I once had someone bush hogging for me and they hit an 6" steel well casing. The wall thickness was about 1/4" steel. It made a heck of a racket when it hit and nearly “mowed” the well casing off. The mower made a little bit of bearing noise after that, but it was used for years and years after that, and I think still in use today. That was a “Bush Hog” brand, which is a pretty tough mower.
There is some risk of tearing the PTO gears out of a tractor, if the pin doesn’t shear (but generally only on little cheap tractors, which yours isn’t) but it’s always a good idea to put some anti-seize on the shaft when you put the shear bolt back in.
As Jem mentioned, use a common grade #2 bolt. Both grade 2 and grade 5 are generally zinc coated and look silver, so the only way you can tell which is which is from the marks on the head (grade 2 will have no marks, grade 5 will have 3 marks). Grade 8 bolts have 6 marks and are usually brass colored.
The brass coloring on grade 8 bolts is actually a zinc coating. It’s a better zinc coating than the silver looking zinc coating on grade 2 and grade 5 bolts.
Sometimes it’s hard to find grade 2 bolts in some hardware stores. In that case I have used tap bolts, which are normally grade 2. I don’t like using tap bolts though, because they are actually a little too weak. Since they are threaded all the way to the head, the average diameter is a little smaller than a regular bolt, hence weaker.
One other thing. If you do ever have to remove the mower blades, on many mowers (if not most) there is a plate you can remove from the top of the mower and you can take the nut off the mower blade from the top side. The swivel bolt which holds the blade on is keyed, so it won’t turn. You do have to get underneath the mower to fit the blade back on, but I generally just prop it up on blocks to do that.
I never sharpen the blades of a bush hog, but I knew one guy who did. He just crawled under it and sharpened the blades with an angle grinder. I abuse my bush hog enough (it’s actually a Woods brand) that if I sharpened the blades, they would stay sharp for about an hour (or less). It makes a terrible racket when I mow all my peach prunings, grinding/throwing chunks of wood against the deck.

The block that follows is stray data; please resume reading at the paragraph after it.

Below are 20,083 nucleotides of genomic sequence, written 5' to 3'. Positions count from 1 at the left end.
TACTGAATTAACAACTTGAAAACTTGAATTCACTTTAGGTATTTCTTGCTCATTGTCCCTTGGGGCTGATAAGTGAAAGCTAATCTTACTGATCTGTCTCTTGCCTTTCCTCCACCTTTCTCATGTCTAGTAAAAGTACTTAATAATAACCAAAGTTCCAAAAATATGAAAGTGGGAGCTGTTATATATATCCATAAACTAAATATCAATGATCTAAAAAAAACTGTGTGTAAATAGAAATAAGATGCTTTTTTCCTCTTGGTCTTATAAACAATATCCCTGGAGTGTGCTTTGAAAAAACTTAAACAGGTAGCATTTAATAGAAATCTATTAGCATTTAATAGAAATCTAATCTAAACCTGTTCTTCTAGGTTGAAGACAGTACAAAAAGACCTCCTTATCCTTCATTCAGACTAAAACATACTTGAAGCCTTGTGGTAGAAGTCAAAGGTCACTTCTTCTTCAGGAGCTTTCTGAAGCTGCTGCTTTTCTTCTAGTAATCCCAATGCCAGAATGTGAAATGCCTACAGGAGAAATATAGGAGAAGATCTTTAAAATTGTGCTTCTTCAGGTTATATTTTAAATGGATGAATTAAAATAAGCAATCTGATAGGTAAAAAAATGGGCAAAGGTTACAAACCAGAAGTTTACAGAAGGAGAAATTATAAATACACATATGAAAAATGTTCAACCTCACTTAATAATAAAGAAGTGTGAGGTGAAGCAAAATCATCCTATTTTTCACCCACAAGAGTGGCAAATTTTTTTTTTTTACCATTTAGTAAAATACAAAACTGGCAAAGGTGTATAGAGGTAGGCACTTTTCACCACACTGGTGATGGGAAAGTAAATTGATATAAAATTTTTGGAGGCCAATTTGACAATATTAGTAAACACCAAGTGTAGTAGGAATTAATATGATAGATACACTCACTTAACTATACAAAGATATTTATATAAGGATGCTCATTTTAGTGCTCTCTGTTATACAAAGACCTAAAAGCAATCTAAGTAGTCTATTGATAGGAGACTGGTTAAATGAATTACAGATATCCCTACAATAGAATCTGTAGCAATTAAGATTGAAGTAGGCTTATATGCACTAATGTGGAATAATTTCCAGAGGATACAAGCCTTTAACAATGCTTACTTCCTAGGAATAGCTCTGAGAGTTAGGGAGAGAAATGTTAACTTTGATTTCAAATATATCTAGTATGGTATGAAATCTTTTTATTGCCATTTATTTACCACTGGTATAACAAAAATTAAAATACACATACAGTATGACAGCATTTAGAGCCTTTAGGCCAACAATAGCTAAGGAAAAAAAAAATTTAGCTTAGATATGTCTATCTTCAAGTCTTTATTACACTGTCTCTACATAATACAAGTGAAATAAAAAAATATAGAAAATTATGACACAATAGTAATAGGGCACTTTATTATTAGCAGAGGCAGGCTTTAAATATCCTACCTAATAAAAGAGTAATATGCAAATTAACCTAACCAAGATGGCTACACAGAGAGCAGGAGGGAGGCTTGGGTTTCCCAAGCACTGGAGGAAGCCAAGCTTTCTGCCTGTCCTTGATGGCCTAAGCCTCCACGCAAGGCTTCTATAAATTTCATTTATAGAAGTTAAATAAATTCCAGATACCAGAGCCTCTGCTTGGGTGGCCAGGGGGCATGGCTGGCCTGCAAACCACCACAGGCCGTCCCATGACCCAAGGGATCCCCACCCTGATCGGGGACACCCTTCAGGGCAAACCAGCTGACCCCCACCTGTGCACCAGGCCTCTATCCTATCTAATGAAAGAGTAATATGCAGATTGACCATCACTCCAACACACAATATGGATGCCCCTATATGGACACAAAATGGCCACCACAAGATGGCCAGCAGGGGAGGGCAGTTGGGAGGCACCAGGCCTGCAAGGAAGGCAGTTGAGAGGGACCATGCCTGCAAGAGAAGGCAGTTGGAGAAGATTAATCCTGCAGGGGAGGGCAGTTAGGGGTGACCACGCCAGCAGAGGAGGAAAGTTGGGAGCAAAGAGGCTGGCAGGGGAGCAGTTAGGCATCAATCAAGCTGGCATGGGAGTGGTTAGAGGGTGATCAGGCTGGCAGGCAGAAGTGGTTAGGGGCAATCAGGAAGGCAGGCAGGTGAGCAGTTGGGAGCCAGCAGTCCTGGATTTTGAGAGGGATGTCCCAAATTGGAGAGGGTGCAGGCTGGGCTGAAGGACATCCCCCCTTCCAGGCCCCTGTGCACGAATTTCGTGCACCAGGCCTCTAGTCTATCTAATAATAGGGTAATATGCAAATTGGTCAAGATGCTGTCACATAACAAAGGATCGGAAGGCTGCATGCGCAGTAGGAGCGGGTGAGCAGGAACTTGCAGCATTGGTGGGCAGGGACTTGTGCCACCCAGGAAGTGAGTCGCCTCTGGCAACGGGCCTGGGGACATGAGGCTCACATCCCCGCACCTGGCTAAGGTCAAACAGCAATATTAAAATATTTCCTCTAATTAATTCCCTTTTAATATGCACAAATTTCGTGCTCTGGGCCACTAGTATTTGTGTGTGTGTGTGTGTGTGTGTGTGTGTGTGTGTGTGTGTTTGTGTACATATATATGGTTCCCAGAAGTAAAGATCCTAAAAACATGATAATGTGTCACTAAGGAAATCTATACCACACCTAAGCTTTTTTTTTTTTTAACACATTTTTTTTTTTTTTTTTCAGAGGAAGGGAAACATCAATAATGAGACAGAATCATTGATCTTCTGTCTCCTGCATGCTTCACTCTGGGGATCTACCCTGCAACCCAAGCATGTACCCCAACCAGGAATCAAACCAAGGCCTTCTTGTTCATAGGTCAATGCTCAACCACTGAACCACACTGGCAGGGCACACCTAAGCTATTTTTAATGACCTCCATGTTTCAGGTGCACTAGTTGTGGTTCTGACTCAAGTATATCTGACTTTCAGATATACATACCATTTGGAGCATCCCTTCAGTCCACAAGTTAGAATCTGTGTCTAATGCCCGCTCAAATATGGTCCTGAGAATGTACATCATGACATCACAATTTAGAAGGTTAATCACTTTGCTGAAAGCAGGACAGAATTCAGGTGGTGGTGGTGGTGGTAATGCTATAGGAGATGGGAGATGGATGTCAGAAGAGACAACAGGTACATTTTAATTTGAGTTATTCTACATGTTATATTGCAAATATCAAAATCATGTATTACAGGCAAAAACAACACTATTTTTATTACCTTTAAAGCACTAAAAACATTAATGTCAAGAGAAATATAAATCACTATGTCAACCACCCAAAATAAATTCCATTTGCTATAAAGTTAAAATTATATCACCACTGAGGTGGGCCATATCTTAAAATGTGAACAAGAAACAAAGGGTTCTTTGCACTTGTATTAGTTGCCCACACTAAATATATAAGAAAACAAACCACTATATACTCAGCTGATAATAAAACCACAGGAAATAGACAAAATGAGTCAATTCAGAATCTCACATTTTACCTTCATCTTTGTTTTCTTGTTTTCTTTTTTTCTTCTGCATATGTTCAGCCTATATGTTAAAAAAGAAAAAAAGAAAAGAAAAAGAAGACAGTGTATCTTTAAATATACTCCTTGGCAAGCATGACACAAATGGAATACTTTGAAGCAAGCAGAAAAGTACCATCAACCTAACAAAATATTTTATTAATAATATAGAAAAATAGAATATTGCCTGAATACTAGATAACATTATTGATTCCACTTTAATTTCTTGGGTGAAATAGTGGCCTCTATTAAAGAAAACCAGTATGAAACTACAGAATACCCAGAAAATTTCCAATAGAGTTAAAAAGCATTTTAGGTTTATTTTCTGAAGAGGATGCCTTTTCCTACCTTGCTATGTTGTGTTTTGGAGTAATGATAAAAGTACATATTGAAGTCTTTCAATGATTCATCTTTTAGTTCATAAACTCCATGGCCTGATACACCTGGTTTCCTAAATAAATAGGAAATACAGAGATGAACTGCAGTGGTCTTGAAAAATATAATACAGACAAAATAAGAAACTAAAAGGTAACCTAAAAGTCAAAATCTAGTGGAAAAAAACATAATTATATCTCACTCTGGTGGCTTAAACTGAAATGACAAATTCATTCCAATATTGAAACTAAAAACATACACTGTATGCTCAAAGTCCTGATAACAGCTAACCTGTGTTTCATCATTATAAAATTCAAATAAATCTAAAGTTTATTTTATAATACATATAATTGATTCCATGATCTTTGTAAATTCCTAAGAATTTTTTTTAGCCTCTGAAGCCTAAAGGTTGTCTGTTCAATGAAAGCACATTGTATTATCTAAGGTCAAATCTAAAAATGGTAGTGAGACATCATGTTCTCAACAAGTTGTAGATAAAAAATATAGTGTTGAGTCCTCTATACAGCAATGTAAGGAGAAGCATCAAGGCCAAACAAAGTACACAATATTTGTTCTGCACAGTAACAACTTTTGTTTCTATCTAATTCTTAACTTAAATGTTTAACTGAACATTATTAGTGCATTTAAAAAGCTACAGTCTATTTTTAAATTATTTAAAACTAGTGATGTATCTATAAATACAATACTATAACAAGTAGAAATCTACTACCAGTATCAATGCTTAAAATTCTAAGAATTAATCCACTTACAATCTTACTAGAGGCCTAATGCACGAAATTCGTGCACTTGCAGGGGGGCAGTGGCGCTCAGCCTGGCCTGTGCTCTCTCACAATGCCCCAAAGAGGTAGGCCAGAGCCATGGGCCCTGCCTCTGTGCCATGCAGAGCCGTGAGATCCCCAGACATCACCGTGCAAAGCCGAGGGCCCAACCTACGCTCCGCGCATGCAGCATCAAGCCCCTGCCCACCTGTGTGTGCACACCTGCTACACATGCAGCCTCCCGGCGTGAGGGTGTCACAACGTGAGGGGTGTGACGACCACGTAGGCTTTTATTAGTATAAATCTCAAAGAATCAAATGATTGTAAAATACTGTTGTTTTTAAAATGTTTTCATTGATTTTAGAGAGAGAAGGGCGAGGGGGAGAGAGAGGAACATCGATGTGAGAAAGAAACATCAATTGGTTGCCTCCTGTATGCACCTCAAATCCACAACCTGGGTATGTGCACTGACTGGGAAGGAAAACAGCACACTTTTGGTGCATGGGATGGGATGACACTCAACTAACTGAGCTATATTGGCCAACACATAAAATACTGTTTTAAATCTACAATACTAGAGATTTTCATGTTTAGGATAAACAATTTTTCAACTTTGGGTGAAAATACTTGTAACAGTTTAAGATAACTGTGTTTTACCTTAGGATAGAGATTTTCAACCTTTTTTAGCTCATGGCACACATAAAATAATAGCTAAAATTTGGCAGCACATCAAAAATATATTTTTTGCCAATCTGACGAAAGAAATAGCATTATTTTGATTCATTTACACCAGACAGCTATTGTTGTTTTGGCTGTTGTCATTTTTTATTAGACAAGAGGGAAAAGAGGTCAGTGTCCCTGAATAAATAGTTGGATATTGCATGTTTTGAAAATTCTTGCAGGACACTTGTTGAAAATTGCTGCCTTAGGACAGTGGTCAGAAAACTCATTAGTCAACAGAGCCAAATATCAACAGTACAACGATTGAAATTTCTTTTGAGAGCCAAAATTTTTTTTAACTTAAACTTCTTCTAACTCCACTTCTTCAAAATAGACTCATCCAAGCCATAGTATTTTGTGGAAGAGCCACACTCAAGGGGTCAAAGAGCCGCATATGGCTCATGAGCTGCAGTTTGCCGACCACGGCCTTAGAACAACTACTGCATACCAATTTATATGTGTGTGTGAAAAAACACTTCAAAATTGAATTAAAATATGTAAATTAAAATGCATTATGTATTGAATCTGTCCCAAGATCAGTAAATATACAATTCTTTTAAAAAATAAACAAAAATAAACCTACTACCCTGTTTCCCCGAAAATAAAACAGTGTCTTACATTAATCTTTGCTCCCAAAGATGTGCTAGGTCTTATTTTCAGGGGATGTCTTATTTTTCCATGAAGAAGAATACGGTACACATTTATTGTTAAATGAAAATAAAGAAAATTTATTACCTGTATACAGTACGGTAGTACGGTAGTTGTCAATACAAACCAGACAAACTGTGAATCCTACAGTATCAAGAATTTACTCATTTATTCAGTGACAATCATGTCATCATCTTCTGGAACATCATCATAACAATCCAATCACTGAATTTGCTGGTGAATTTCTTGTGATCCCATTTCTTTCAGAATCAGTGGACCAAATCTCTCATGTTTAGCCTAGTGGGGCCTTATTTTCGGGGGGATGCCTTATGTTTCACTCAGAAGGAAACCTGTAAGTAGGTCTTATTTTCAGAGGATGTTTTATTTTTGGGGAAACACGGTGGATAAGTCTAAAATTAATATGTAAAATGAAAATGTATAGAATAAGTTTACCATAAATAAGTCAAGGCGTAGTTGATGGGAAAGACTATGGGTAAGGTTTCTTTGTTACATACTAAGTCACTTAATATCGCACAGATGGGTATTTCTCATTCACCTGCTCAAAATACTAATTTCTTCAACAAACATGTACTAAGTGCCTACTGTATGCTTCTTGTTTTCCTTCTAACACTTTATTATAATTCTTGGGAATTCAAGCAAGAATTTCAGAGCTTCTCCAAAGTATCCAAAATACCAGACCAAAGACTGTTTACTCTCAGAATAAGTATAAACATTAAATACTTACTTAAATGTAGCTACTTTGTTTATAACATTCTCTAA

They sure can be tough, I had a Landpride I literally mutilated. Bent blades, Bent and dented deck, All the covers had been ripped off. Put new metal on the top for all braces after i dropped it moving it with my grapple, had the gearbox serviced. new blades put on and sold it for 500 bucks. Probably still works today. I dropped some big money on a Woods Brushbull 600XX and it literally cuts 3-4 inch trees down. These things are built serios tough for the right ones…
Your post made me realize I misremembered the brand of my mower. It’s a Landpride (not the Woods I mentioned eariler).
I’ve had some Woods equipment before and very tough. I think Rhino makes some pretty good mowers too.
Thanks for the replies. Yes, I imagine the bolt was just a bit old and maybe rusty, and just popped. At least that’s what I’m hoping that it was. When I go to town I’ll pick me up a bag o’ bolts.
After comments about not needing to sharpen the blades, I may pass on that. But, I do cut mostly pasture grass, briars, and the occasion skinny sapling, so it may benefit to sharpen them. I try to avoid any tree trunks thicker than a couple inches.
I don’t even know what brand it is, it has an old label on it, but it’s faded and mostly tore off. Maybe I could get a pic of it, and someone could perhaps ID it for me.
It’s worth a shot.
One thing I’ll mention. A lot of those old mowers (and old equipment in general) have the pto shields missing, which is very dangerous, imo. Some even have the old square shafts, which is even worse.
Since you are a bit new to equipment, I’ll mention that pto accidents are never mild and generally deadly. I have a friend who knew a guy who got caught in an post hole digger and it sucked him in before he knew what hit him. The scene was so grisly the two other people there when the accident happened, went into shock.
Never hook the pto shaft up (or decouple) while the tractor is running. And don’t go near the PTO shaft while it’s spinning (it’s actually best not to ever get off the tractor while it’s spinning).